"She mentioned she was suicidal and had taken an overdose. I recommended she see a therapist. I said we would verify the amounts she had been claiming. She just eluded to the overall distress of the break-up of her marriage."
He said he was "taken aback" by this disclosure as he said it was completely out of character.
"On many occasions, she accused others of being greedy so I was surprised by it. I was extremely rattled by it. I asked Gabby Smith to be diligent that this was the only money gone missing and he claimed he was diligent and it wasn't €15,000, it was €13,000," he said.
He said after weighing up the long years of loyalty she gave him and took her at her word that it was a "momentary aberration at her upset", and did not terminate her employment, but removed her as a cheque signatory.
Ms Hawkins had agreed to pay back €500 a month for the €13,000 she had taken. Mr Clayton said in a letter to Ms Hawkins he sought the assurance from her that she had made a full disclosure of the money she had taken. Ms Hawkins agreed and there was no reference made to the 181 cheques.
Mr Clayton glanced down at Ms Hawkins while reaching inside his jacket pocket for his glasses. Ms Hawkins did not make eye contact with her former employer.
When asked by prosecuting counsel whether he had stayed in some of the hotels listed on Ms Hawkins's credit card statement, such as the Trump International or the Ritz Carton in New York, he said he had not.
He was told a total of €2,300 was spent on Ms Hawkins's credit card at a hotel in Cannes, to which he replied: "I had coffee once there on the terrace but I don't think I had that much coffee!"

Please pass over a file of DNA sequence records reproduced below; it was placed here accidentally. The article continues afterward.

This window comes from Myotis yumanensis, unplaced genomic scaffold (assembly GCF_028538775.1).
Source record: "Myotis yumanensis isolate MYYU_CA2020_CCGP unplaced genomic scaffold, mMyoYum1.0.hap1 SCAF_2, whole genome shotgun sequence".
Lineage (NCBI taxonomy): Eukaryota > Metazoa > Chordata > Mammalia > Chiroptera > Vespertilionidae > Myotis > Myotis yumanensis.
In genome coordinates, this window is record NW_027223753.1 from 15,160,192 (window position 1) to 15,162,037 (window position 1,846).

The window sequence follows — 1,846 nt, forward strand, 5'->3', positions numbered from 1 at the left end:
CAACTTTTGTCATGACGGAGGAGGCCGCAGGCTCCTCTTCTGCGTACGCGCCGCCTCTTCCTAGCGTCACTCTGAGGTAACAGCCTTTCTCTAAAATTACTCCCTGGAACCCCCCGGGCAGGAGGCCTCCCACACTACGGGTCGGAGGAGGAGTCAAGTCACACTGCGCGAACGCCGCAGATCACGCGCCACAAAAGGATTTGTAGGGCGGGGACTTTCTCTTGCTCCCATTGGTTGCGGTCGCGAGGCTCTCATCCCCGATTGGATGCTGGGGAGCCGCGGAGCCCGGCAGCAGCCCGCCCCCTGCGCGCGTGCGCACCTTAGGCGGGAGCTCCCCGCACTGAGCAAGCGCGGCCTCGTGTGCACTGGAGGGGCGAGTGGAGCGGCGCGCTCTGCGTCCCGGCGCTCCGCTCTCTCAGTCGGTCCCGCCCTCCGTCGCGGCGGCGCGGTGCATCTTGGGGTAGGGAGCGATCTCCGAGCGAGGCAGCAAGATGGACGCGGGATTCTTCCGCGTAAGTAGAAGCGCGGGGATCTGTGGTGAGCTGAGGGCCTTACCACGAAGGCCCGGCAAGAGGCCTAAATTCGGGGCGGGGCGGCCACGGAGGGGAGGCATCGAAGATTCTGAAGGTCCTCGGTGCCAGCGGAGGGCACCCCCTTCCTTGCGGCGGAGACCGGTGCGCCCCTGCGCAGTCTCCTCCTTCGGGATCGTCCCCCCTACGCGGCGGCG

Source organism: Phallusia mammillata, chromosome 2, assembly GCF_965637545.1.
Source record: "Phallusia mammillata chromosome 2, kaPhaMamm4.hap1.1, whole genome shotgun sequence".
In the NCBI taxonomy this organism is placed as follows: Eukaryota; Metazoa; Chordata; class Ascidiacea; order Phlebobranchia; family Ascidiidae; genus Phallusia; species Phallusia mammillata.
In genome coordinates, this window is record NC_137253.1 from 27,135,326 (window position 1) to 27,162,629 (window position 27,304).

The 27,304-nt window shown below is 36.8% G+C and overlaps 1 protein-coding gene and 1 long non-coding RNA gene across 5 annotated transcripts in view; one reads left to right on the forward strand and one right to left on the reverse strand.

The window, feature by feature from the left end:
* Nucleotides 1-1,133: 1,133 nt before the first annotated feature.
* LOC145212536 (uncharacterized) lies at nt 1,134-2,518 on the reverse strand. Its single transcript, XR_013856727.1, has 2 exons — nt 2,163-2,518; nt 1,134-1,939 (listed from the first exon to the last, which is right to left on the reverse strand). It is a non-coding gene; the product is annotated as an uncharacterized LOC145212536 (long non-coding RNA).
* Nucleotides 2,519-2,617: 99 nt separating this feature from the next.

He also said he never flew by Ryanair or Easyjet -- transactions for which appeared on Ms Hawkins's credit card statement. Under cross-examining by defence counsel Ken Fogarty, Mr Clayton denied the suggestion that she purchased items in her name with his money to protect his privacy and anonymity.
"The fact is she wrote cheques from my accounts and put them in her accounts," asserted Mr Clayton.
"There was no necessity for her to pay for things for me in her own name," he emphasised. He said he lives a perfectly normal, regular life when he is not working and he has "done shopping" for himself, when he was asked by Mr Fogarty if he accepted that he lived in a world that the "rest of us, lawyers, judge and jury members", could only observe.
He denied giving Ms Hawkins permission to spend his money educating her children.
He said it was not his concern how John was paying for the upkeep of the horse that he loaned him €20,000 to purchase. He was "absolutely astonished" when it was discovered a total of €434,000 was spent by Ms Hawkins on up to 22 horses she and her former husband owned.
He said his reaction was one of "amazement" when it was revealed Ms Hawkins owned a €345,000 apartment in New York. "I had no idea Carol had that kind of financial resources."
He objected with defence counsel that Ms Hawkins became "indentured to him as a bond servant".
He said the "time-frame" of the alleged charges makes no difference. "I never sanctioned her to write cheques to herself. It's my money," he said.
The trial continues before Judge Patrick McCartan and a jury of seven men and five women.